Photonic Crystal Fibres as the Transmission Medium for Future Optical Communication Systems

Beata Zsigri

    Research output: Book/ReportPh.D. thesis

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    During this Ph.D. work, air-silica photonic crystal fibres(PCFs) have been investigated for telecommunication applications. PCFs have a complicated cladding structure, where air holes, running along the entire fibre length, ensure light guidance. Photonic crystal fibres can be classified into two major groups: index guiding PCFs and photonic bandgap fibres (PBGFs). Several aspects of index guiding PCFs are similar to conventional fibres. On the contrary, PBGFs form a fundamentally new class of fibres and their properties differ considerably from those observed for both conventional fibres and index guiding PCFs. Nevertheless, both PCF types exhibit numerous novel properties { not obtainable by standard fibre technology { that are very attractive for optical communication systems. Even though PCFs have now existed already for a decade, their exploitation for telecommunication applications has begun only recently. This thesis follows the evolution of PCFs as transmission media from the beginning up to now and presents state-of-the-art results of their various possible system applications. Index guiding PCFs have been investigated for transmission purposes. In this thesis, some of the initial transmission experiments comprising PCFs are presented. Among others, the first reported 10 Gbit/s transmission over 5.6 km PCF is described. The total transmission distance over index guiding PCF is increased to 57.6 km, more than four times longer than the achievable lengths of the date. The total capacity carried on a single wavelength is increased to 80 Gbit/s, the highest capacity transmitted on a single wavelength over PCF today, by polarisation multiplexed differential phase shift keying signal transmission. Index guiding PCFs have also been studied for signal processing applications as well, and exploited for building fully functional, entirely PCF based optical transmission links and networks. The first 40 Gbit/s transmission over 5.6 km PCF with mid-span spectral inversion dispersion compensation realised in a highly nonlinear photonic crystal fibre is demonstrated. The first optical network with broadcast, transmission and wavelength conversion functionalities, all realised in PCFs is presented. Furthermore, index guiding PCFs have been investigated for dispersion compensation. A novel dispersion compensating photonic crystal fibre (DC-PCF) design, which exhibits a large dispersion coefficient of ¡1353 ps/(nm¢km) at 1550 nm, while relative dispersion slope matching with standard single mode fibre is ensured, has been presented. The proposed design is compared with other reported DC-PCF designs. Advantages and limitations of the presented design are discussed. Thereby, the great potential of index guiding PCFs as transmission media, as nonlinear media for signal processing or as dispersion compensating fibre for future high capacity long-haul transmission systems is demonstrated. Finally, the telecommunication applications of photonic bandgap fibres are investigated. This work focusses on air-guiding photonic bandgap fibres (AG-PBGFs) and their system applications. The first and currently only reported data transmission over AG-PBGF is described. The potentials and current limitations of AG-PBGFs as transmission fibres are discussed. A polarisation delay interferometer, exploiting the large birefringence of AG-PBGFs, realised in only 2.4 m AG PBGF for demodulation of 9.95 and 39.8 Gbit/s di®erential phase shift keying modulated signals is demonstrated, thereby demonstrating the feasibility of AG-PBGF for realising stable and compact fibre birefringence based optical devices.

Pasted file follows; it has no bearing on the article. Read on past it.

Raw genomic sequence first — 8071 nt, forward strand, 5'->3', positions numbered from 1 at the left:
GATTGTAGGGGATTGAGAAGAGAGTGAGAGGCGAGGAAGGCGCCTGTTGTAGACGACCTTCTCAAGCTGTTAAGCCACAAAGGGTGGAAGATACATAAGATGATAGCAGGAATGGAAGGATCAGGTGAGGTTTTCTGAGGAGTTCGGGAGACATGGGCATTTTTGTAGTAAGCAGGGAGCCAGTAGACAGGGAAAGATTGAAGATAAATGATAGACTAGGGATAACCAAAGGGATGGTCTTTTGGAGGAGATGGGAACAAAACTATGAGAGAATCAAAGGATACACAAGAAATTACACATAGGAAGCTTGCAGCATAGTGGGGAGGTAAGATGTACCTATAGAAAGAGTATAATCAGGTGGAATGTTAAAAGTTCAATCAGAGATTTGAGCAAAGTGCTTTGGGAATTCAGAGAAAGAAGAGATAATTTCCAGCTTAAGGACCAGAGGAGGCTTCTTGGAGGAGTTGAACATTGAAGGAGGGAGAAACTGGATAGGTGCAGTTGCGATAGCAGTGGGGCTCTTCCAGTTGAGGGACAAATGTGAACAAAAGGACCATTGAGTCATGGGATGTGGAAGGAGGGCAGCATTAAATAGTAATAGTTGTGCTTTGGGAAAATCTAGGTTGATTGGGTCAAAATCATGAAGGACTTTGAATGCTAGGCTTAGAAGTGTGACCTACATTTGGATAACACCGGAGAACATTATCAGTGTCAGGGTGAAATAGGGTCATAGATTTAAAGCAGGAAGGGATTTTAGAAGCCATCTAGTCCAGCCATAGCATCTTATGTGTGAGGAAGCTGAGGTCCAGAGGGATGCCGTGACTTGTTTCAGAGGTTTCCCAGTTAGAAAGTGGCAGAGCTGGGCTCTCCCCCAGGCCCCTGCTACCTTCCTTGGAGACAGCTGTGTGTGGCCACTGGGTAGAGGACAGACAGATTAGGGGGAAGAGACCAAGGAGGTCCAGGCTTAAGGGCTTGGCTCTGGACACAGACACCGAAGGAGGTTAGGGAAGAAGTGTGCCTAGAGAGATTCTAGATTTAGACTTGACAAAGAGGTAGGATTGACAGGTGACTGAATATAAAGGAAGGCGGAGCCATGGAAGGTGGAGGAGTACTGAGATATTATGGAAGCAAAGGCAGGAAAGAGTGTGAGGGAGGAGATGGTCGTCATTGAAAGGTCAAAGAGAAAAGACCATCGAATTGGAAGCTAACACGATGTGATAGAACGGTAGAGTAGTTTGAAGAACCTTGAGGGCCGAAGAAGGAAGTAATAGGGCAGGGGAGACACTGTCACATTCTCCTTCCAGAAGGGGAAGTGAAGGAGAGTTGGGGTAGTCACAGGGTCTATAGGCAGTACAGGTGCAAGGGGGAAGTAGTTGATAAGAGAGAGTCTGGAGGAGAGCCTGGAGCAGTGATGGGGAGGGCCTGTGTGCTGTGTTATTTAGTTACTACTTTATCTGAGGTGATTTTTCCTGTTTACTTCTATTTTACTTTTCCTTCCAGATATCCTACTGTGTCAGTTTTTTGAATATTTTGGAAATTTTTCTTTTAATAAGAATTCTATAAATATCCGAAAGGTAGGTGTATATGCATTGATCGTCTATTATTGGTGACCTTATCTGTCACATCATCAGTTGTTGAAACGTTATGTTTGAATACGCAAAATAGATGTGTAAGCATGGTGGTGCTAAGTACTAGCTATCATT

Original languageEnglish
    Place of PublicationKgs. Lyngby
    PublisherTechnical University of Denmark
    Number of pages153
    ISBN (Print)978-87-90974-92-3
    Publication statusPublished - Aug 2006


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